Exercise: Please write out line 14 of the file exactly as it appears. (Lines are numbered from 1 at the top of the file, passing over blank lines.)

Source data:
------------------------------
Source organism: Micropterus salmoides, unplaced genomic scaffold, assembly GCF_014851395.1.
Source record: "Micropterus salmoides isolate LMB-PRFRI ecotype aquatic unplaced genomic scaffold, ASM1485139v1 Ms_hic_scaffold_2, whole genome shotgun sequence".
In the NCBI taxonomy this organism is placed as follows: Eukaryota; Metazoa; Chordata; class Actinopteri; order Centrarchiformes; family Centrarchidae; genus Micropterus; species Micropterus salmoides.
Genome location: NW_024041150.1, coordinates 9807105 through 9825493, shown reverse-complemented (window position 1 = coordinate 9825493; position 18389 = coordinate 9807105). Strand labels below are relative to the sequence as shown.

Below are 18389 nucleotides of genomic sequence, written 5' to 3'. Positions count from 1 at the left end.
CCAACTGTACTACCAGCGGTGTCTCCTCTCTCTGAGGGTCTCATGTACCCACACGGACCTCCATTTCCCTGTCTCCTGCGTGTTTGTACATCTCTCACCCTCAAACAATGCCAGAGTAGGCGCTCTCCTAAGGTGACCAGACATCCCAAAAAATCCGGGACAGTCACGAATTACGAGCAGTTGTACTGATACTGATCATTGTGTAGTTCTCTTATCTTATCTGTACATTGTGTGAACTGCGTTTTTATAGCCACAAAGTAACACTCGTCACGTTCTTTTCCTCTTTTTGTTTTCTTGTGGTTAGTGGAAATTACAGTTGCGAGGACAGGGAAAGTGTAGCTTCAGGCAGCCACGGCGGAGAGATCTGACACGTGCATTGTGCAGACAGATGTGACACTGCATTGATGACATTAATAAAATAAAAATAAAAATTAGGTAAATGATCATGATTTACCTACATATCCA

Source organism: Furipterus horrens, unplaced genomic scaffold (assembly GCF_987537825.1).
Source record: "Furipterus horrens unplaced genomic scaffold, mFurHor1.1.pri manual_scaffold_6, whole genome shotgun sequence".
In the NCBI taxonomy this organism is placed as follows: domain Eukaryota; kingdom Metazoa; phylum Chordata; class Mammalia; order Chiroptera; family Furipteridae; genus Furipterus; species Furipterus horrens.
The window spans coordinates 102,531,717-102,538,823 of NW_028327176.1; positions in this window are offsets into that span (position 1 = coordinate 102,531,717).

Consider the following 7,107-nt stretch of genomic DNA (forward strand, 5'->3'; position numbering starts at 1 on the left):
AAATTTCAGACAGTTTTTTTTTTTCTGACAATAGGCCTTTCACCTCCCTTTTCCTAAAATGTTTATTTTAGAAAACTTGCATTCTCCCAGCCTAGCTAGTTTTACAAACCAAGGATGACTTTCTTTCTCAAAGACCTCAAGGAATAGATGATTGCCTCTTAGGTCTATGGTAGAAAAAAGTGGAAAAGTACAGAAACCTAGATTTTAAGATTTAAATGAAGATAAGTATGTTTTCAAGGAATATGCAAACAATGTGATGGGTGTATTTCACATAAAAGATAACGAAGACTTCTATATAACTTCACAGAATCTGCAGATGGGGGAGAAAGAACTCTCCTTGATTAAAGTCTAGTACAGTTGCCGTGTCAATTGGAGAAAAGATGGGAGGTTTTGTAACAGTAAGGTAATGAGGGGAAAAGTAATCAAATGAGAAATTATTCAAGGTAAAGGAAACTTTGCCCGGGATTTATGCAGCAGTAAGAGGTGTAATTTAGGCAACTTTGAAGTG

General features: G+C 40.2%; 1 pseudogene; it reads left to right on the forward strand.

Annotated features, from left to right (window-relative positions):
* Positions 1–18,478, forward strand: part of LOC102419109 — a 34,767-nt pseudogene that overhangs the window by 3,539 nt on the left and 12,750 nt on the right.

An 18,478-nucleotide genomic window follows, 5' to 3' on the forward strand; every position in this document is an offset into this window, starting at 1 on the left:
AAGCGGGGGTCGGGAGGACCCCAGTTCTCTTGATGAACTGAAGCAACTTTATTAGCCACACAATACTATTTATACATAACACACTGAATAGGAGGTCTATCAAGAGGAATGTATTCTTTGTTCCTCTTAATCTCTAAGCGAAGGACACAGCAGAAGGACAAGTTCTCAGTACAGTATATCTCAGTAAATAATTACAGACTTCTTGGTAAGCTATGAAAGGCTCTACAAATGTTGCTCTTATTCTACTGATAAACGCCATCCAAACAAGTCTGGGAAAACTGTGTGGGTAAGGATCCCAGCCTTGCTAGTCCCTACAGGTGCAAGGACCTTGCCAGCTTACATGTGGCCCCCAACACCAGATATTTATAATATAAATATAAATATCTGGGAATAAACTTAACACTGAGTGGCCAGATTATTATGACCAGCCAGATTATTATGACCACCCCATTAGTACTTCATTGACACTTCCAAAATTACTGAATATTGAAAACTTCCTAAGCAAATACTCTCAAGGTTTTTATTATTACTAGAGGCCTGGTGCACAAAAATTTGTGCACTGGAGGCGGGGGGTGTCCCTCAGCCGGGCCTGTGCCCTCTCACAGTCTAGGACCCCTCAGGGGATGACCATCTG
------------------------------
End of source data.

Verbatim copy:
Annotated features, from left to right (window-relative positions):